To boost your super, you can make before-tax contributions, such as salary sacrifice, or after-tax contributions. You may also be able to top up your super with government co-contributions or via contributions from your spouse.

Choosing an investment option

•    No two people's financial situation and investment requirements are the same. 

•    To cater for these different needs, most superannuation funds offer you a choice about how your superannuation money is invested.

•    Funds offer a range of different investment portfolios you can choose from. You can also choose to spread your super money over multiple investment portfolios.

•    One advantage of investment earnings in super is they are taxed differently to your other income.

The maximum tax rate on superannuation investment earnings is currently 15 per cent, compared to the marginal tax rate applied to your investment earnings and income outside superannuation, which could be up to 45 per cent.

Investment options

Most superannuation funds will offer a range of investment options for you to choose from. These will vary in their level of risk and the kinds of assets held within them.

You may see terms such as Growth Funds, Balanced Funds , Conservative Funds, and Cash. Also, investment options like Australian Equities, International Equities, Sustainable Shares, Property, and Fixed Interest.

Investment choice can have a big impact on your final retirement savings

Over a working lifetime, the same amount of money invested in different investment options can produce different results. 

It’s important to get advice and understand the different options available to you and the potential impact it could have on your investment earning.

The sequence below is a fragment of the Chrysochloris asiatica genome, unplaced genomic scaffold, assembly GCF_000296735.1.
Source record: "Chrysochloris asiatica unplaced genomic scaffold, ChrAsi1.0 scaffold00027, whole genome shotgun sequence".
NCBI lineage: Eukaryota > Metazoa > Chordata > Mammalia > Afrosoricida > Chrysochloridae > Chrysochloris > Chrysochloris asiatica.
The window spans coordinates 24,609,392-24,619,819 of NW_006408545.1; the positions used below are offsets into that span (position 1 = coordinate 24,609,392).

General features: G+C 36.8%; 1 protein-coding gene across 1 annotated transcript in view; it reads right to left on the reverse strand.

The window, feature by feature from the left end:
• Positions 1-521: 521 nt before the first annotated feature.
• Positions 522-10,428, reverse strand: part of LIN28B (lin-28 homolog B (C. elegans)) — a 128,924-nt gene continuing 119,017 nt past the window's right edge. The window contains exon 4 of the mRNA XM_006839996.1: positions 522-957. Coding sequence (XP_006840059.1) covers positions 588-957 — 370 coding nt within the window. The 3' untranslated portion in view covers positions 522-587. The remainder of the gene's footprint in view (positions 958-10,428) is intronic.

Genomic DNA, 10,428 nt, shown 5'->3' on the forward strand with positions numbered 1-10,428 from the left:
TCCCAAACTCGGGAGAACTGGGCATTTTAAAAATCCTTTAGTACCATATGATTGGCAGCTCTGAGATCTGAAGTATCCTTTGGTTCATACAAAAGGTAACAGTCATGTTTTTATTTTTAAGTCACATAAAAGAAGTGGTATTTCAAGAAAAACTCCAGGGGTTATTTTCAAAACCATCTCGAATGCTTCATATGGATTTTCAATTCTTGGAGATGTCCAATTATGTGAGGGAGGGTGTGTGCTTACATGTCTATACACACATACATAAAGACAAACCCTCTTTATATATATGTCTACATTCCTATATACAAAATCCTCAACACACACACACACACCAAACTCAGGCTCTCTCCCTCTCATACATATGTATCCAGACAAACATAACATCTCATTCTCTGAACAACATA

How much risk do I feel comfortable taking?

What type of return am I seeking for my money?

How long will I be investing for?

Your age is very important when it comes to making an investment choice. 

How long you expect your money to remain invested, will have a significant impact on the investment mix that is most appropriate for you.

If you are young and have a long time until you will need to access your money, the short term ups and downs that can occur when investing in higher risk options such as shares may not be so important.

History has shown that over the long term, short term fluctuations tend to be outweighed by the higher returns from the 'riskier' types of assets.

If you will need access to your money soon, it may be more appropriate to protect it by investing in assets that are considered lower risk, even though this may result in lower returns over the medium to long term. 

Another consideration is for people entering retirement who  still have 20-30 years to plan for. Depending on your appetite for risk, it may still be appropriate to invest some or even most of your savings in 'growth' products for the longer term.

Sorting your super doesn’t have to be complicated. It’s an important step to take and shouldn’t be ignored due to overwhelm. Get in touch with us today if you have any questions! You can also watch my video below on a Youthful Financial Plan.

AUTHOR : Andrew Ledingham |  CATEGORY : Financial Services

Offering clear, strategic personal advice that is straight-forward yet specific to you and your future needs.

I am passionate about helping my clients make better decisions in regards to their money. By simplifying complex concepts and keeping my clients informed I am able to significantly increase the likelihood of them achieving their goals. I feel privileged to be a part of my clients financial journey.

Contact my team to book in an obligation-free meeting today.

Authorised Representative of

Fortnum Private Wealth Ltd